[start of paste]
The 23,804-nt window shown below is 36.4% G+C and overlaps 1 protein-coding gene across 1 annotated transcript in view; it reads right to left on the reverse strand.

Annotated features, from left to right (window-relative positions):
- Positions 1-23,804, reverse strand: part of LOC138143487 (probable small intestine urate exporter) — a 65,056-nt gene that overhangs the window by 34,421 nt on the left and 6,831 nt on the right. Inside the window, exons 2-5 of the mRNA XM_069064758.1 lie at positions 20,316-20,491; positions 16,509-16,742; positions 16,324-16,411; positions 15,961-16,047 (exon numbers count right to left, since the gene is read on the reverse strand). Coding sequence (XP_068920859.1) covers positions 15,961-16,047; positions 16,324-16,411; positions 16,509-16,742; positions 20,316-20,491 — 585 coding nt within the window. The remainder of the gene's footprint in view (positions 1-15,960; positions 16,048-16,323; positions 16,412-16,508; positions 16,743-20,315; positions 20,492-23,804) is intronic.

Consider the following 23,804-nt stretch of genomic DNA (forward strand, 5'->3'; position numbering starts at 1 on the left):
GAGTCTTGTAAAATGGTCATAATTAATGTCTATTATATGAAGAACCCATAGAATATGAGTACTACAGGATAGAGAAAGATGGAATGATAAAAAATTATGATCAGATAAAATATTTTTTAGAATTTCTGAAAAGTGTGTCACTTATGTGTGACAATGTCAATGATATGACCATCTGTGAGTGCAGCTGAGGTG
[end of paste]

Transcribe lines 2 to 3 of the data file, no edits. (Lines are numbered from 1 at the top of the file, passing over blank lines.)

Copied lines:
Annotated features, from left to right (window-relative positions):
- Positions 1-23,804, reverse strand: part of LOC138143487 (probable small intestine urate exporter) — a 65,056-nt gene that overhangs the window by 34,421 nt on the left and 6,831 nt on the right. Inside the window, exons 2-5 of the mRNA XM_069064758.1 lie at positions 20,316-20,491; positions 16,509-16,742; positions 16,324-16,411; positions 15,961-16,047 (exon numbers count right to left, since the gene is read on the reverse strand). Coding sequence (XP_068920859.1) covers positions 15,961-16,047; positions 16,324-16,411; positions 16,509-16,742; positions 20,316-20,491 — 585 coding nt within the window. The remainder of the gene's footprint in view (positions 1-15,960; positions 16,048-16,323; positions 16,412-16,508; positions 16,743-20,315; positions 20,492-23,804) is intronic.